Why Graph Databases?
The biggest growth in PLM complexity lies in the connections between bits of information. In many complex products now, the number of potential configuration is greater than the number of parts. Which means that the relationships to resolve such structure requires a lot of relationships with critical values. We saw that growing complexity, we read all the studies about graph databases, and believed this is the right technology for PLM.
While most legacy PLM solutions are relying on SQL-based systems built with tables, we challenged this statu-quo and studied why Graph would beat SQL for PLM in the future.
Scalability is the first long-term advantage we can imagine for Graph Database. This is proven with the core concept of graph databases well described by Neo4j:
Like a complex system grid or an air-traffic-control map, a graph database is represented as a network of nodes and connections called a labeled property graph. The nodes, which appear as circles or squares, represent entities such as people, products, companies or orders. In Neo4j, the connections between database nodes are called relationships, and those relationships are as important as the nodes they connect. Each relationship is directional and knows its beginning and ending node, and each node knows about all other nodes with which it has an inbound or outbound relationship—an advantage known as index-free adjacency.
Source : The Native Path to Graph Performance
The value of this core indexing model, gets better with the growing amount of data and relationships. Lets take a node with 5 relationships. If you add 1 million similar relationships connecting other nodes in the same database, traversing the graph from this node will not be affected from other relationships. From your starting node, you still have only 5 relationships to browse, while in a SQL database, the relation table would move from 5 to 1 million and 5 entries.
Here's a comparison table:
Key Value : Ganister can be used from 2 users to thousands of users. The more complex the data becomes, the better the graph will handle large Ganister instances
Agility is something we live everyday at Ganister. Every concept we work on is quickly discussed on a whiteboard and translated into cypher queries to either create or browser data. Graph databases is the quickest database technology to move from whiteboard to implementation. The language is the same, nodes and edges.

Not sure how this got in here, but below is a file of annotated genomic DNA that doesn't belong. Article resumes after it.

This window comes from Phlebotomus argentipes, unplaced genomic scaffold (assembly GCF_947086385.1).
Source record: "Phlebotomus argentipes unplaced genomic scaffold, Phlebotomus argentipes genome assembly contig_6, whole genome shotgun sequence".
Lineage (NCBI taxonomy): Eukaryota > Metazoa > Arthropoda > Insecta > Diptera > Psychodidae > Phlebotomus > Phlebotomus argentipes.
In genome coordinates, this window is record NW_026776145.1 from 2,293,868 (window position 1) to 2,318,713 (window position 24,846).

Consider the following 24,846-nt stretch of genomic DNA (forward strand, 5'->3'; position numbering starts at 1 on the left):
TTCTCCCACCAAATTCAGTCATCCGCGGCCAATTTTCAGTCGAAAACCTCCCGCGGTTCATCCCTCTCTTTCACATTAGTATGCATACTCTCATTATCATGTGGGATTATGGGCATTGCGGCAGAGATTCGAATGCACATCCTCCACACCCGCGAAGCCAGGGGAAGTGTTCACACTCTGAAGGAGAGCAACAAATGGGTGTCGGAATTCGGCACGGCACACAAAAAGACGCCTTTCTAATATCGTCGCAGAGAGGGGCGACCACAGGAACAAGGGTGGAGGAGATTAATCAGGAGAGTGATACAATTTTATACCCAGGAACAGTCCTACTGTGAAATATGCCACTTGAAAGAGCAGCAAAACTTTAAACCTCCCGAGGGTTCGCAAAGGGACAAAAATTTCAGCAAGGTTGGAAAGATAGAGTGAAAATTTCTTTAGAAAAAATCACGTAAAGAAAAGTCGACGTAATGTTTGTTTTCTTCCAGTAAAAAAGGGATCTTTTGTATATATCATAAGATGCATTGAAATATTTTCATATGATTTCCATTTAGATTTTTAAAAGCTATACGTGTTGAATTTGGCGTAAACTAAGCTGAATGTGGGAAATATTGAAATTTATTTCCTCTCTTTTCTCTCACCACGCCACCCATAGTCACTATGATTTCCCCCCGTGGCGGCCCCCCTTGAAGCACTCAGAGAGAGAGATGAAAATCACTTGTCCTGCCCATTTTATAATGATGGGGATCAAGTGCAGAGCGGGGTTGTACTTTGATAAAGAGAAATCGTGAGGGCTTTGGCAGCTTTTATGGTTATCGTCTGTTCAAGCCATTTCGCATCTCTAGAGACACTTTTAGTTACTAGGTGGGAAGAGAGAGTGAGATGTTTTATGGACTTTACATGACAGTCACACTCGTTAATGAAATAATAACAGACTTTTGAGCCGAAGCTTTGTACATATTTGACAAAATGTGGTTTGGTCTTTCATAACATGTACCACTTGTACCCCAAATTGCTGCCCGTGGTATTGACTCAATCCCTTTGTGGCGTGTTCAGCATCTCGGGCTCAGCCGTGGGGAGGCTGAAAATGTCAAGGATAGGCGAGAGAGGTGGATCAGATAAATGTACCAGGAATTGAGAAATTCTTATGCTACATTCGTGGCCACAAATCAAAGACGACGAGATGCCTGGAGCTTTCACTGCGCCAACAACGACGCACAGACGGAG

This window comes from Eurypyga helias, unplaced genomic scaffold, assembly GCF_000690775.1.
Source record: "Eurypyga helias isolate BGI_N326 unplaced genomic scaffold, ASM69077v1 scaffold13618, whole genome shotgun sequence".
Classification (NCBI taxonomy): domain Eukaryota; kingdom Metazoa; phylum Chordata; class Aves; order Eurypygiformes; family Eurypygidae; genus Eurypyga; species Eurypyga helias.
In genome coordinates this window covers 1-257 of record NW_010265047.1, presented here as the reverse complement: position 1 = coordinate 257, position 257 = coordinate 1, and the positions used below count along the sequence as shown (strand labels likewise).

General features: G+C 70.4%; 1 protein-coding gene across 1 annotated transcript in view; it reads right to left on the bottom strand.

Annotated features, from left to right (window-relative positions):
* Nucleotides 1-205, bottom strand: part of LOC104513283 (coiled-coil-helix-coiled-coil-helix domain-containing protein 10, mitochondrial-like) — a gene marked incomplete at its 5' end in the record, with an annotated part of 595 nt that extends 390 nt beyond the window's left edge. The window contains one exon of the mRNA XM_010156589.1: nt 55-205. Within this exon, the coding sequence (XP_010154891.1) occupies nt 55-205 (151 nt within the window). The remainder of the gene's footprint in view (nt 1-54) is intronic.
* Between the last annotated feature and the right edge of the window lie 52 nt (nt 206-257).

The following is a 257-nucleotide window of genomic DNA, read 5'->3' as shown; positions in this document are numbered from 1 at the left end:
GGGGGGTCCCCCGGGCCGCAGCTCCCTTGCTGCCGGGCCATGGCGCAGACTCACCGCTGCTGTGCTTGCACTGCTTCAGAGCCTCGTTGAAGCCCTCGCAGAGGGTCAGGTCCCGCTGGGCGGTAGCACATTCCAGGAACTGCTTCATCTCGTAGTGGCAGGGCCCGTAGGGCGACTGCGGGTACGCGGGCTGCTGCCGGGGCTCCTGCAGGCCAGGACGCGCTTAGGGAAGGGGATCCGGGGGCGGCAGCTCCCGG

Let's have a quick example:
One typical challenge here is the following: for any part in this diagram, retrieve the list of top assembly part that are used in a System.
If we believe that every node has a unique reference property called ref.
MATCH (s:system)-->(tp:part)-[:consumes..*]->(sp:part) WHERE sp.ref='Part I' RETURN tp
This is just an example but think about all the relationships you will navigate, all the complex queries that are required to process options and variants in relationships with requirement management. The easier it is to move from whiteboard to querying the graph the more agile you are. It for sure will reflect our ability to deliver new features along the digital thread in the coming months and years.
Key Value : Getting data out of complex structure gets easier and adding more features to Ganister is much faster than any other editor.
Access & Security
We, initially, had not plan to have so much value from the graph database for access & security management. But we actually did, as all our access management is defined by the graph itself. By looking at the graph database you can easily audit who does or does not have access to certain data. For this, we have applied the following access mechanism which is validated upon every request.
Today, that's how we test every access in Ganister. Thanks to the native graph storage and processing, adding this check for every business object access does not affect performances. It also helps more dynamic management. If someone removes an access or modify a team, the next query will pick up the change immediately.
Key Value : Access Management is Efficient, and Auditable
As a quick conclusion before we leave you with an introduction video from Neo4j :
Every week we run Ganister presentations and at some points we need to list the key differentiators. One of which is performance and scalability. That's when we need to expose what technology we use. Graphs are growing and sooner or later all the PLM technology solutions will include such database technologies. The more natively the graph database is used the better the benefits are for your PLM use cases. Check out this archive from 2016 : Towards an enhancement of relationships browsing in mature PLM systems